9 August 1995
On this 50th anniversary of the Nagasaki atom bomb, and during a summer of multiple atom bomb retrospectives, I am most struck not by the debates over hypothetical casualty figures from an invasion of Japan or over the motivations of Truman or Byrnes vis a vis the Soviet Union, but by two less-discussed issues:
(1) How small a step the atom bomb decision really was, since the giant leap into deliberate mass civilian casualties came months and even years earlier with both Axis and Allied bombing of cities.
(2) How well-remembered (and hotly debated) Hiroshima and Nagasaki are, compared to the moral dimensions of what Bruce Blair calls the central characteristic of nuclear weapons policy (beginning with the bombings and continuing even today) -- "a mass revenge killing of people," i.e. deterrence through mutually assured destruction, a suicide pact involuntarily joined by all of us.
With the support of the W. Alton Jones Foundation, the Archive's nuclear specialist, Dr. William Burr, for the past several years has been unearthing U.S. documentation on the history of nuclear weapons policy. Bill also did the bulk of the work for a detailed chapter on nuclear secrecy he and I contributed to a Brookings Institution study -- Atomic Audit, released last month -- on the costs of nuclear weapons. Even Bill, who is used to reading the TOP SECRET musings of war planners contemplating the annihilation of nations, blinked when he obtained this month's document through a Mandatory Declassification Review request at the National Archives.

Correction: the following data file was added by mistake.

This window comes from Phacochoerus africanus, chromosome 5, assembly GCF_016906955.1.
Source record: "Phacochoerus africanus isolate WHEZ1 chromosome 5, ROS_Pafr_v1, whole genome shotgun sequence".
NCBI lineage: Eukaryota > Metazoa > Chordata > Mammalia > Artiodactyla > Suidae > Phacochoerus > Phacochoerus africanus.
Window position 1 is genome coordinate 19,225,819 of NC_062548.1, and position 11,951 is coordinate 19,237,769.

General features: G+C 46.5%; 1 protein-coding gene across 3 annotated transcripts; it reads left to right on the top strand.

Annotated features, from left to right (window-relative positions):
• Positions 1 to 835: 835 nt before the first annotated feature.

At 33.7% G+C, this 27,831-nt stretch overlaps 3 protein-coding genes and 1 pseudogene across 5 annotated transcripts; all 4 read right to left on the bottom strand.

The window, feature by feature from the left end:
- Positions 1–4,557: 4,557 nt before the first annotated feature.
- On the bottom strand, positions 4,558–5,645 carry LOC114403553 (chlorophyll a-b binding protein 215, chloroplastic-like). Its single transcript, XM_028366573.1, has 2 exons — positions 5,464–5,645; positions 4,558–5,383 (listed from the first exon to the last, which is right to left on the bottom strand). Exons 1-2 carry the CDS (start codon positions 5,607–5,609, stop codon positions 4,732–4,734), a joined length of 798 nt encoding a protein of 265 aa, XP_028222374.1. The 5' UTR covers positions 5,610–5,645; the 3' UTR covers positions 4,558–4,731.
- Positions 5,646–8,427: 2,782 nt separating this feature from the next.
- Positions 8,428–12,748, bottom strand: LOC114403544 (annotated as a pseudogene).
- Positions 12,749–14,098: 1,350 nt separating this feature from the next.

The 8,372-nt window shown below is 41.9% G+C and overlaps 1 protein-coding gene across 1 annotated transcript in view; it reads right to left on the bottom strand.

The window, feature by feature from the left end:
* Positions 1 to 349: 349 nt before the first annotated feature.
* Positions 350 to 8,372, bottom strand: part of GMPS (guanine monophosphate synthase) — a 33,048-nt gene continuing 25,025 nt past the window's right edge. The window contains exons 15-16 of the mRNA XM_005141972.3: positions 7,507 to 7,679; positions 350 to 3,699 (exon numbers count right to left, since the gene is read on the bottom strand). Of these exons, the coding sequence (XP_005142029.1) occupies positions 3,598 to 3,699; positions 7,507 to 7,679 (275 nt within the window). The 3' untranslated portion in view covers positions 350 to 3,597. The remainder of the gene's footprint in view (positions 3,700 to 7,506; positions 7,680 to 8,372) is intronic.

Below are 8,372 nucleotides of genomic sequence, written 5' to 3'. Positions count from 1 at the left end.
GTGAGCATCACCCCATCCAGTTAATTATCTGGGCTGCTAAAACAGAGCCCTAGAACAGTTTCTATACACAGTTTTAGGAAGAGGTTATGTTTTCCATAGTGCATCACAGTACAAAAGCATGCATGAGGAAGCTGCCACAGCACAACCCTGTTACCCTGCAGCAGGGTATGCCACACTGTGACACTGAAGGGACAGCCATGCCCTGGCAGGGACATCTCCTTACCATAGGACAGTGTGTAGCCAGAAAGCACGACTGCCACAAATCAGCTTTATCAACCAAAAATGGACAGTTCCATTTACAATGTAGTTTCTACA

Written by the State Department's then-Director of Policy Planning, Gerard C. Smith, to Eisenhower's Undersecretary of State, Christian Herter, this memo points out in chilling terms the nuclear consequences of public commitments by the U.S. to defend Quemoy and Matsu, the islands between Taiwan and mainland China occupied by Chiang Kai-Shek's forces but claimed by the Chinese Communists. Smith describes the Joint Chiefs of Staff war plans for defense of the islands as moving automatically into nuclear strikes on Shanghai and Canton, among other mainland China targets, resulting in "millions of non-combatant casualties."
Combined with the revelations in Richard Rhodes' new hydrogen bomb book on Air Force General Curtis LeMay's nuclear adventurism, this document gives me even more reason to conclude that we avoided a nuclear holocaust for 50 years not because of, but in spite of, the way we planned and built and managed nuclear weapons. And even today, we still have not recovered the security, the morality, or the freedom that the nuclear age has diminished for us. We may never.
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